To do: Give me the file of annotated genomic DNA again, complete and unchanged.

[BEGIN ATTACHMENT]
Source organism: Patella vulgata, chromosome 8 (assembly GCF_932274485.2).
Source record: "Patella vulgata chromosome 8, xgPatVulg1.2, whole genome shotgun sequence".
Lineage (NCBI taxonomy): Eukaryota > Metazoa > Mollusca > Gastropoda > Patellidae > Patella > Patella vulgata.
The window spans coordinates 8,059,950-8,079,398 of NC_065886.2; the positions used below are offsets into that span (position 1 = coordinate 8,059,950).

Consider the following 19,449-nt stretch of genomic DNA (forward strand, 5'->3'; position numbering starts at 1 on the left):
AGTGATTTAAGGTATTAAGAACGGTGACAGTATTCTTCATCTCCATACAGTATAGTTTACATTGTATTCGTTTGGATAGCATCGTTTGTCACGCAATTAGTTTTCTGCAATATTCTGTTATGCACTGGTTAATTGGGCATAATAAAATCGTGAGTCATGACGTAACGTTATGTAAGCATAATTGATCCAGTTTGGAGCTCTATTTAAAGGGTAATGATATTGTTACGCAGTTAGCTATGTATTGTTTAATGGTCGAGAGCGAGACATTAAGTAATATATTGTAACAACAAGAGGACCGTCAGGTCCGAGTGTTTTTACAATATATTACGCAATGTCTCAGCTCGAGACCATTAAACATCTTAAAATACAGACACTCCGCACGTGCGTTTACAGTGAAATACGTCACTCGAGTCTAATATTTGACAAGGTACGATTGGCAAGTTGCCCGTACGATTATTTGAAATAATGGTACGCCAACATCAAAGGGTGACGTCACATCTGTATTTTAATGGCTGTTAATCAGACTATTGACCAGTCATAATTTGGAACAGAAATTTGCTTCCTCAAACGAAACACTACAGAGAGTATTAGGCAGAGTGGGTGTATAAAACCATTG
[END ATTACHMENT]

Source organism: Patella vulgata, chromosome 8 (assembly GCF_932274485.2).
Source record: "Patella vulgata chromosome 8, xgPatVulg1.2, whole genome shotgun sequence".
Lineage (NCBI taxonomy): Eukaryota > Metazoa > Mollusca > Gastropoda > Patellidae > Patella > Patella vulgata.
The window spans coordinates 8,059,950-8,079,398 of NC_065886.2; the positions used below are offsets into that span (position 1 = coordinate 8,059,950).

Consider the following 19,449-nt stretch of genomic DNA (forward strand, 5'->3'; position numbering starts at 1 on the left):
AGTGATTTAAGGTATTAAGAACGGTGACAGTATTCTTCATCTCCATACAGTATAGTTTACATTGTATTCGTTTGGATAGCATCGTTTGTCACGCAATTAGTTTTCTGCAATATTCTGTTATGCACTGGTTAATTGGGCATAATAAAATCGTGAGTCATGACGTAACGTTATGTAAGCATAATTGATCCAGTTTGGAGCTCTATTTAAAGGGTAATGATATTGTTACGCAGTTAGCTATGTATTGTTTAATGGTCGAGAGCGAGACATTAAGTAATATATTGTAACAACAAGAGGACCGTCAGGTCCGAGTGTTTTTACAATATATTACGCAATGTCTCAGCTCGAGACCATTAAACATCTTAAAATACAGACACTCCGCACGTGCGTTTACAGTGAAATACGTCACTCGAGTCTAATATTTGACAAGGTACGATTGGCAAGTTGCCCGTACGATTATTTGAAATAATGGTACGCCAACATCAAAGGGTGACGTCACATCTGTATTTTAATGGCTGTTAATCAGACTATTGACCAGTCATAATTTGGAACAGAAATTTGCTTCCTCAAACGAAACACTACAGAGAGTATTAGGCAGAGTGGGTGTATAAAACCATTG